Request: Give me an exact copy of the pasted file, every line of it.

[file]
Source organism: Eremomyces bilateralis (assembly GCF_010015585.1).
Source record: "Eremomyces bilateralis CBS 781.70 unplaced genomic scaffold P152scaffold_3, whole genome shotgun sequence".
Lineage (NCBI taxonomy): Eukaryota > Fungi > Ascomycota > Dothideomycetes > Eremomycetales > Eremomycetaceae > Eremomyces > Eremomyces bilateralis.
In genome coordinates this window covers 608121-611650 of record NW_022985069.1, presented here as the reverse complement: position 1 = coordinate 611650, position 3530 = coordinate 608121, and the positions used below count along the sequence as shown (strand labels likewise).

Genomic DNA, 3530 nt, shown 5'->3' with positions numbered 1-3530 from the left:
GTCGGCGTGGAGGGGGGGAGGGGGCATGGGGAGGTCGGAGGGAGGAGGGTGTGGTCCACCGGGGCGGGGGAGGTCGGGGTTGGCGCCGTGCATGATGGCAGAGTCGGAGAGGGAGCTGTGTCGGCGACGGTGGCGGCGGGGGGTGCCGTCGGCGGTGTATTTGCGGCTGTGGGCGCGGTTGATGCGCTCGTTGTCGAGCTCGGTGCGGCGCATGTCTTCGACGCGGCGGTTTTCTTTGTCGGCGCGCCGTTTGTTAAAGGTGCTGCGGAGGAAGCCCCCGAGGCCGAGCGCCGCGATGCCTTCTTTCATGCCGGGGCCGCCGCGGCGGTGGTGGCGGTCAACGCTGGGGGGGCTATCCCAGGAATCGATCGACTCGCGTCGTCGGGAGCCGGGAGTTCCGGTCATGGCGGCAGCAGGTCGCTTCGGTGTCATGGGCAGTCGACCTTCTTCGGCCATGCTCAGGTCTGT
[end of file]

Source organism: Eremomyces bilateralis (assembly GCF_010015585.1).
Source record: "Eremomyces bilateralis CBS 781.70 unplaced genomic scaffold P152scaffold_3, whole genome shotgun sequence".
Lineage (NCBI taxonomy): Eukaryota > Fungi > Ascomycota > Dothideomycetes > Eremomycetales > Eremomycetaceae > Eremomyces > Eremomyces bilateralis.
In genome coordinates this window covers 608121-611650 of record NW_022985069.1, presented here as the reverse complement: position 1 = coordinate 611650, position 3530 = coordinate 608121, and the positions used below count along the sequence as shown (strand labels likewise).

Genomic DNA, 3530 nt, shown 5'->3' with positions numbered 1-3530 from the left:
GTCGGCGTGGAGGGGGGGAGGGGGCATGGGGAGGTCGGAGGGAGGAGGGTGTGGTCCACCGGGGCGGGGGAGGTCGGGGTTGGCGCCGTGCATGATGGCAGAGTCGGAGAGGGAGCTGTGTCGGCGACGGTGGCGGCGGGGGGTGCCGTCGGCGGTGTATTTGCGGCTGTGGGCGCGGTTGATGCGCTCGTTGTCGAGCTCGGTGCGGCGCATGTCTTCGACGCGGCGGTTTTCTTTGTCGGCGCGCCGTTTGTTAAAGGTGCTGCGGAGGAAGCCCCCGAGGCCGAGCGCCGCGATGCCTTCTTTCATGCCGGGGCCGCCGCGGCGGTGGTGGCGGTCAACGCTGGGGGGGCTATCCCAGGAATCGATCGACTCGCGTCGTCGGGAGCCGGGAGTTCCGGTCATGGCGGCAGCAGGTCGCTTCGGTGTCATGGGCAGTCGACCTTCTTCGGCCATGCTCAGGTCTGT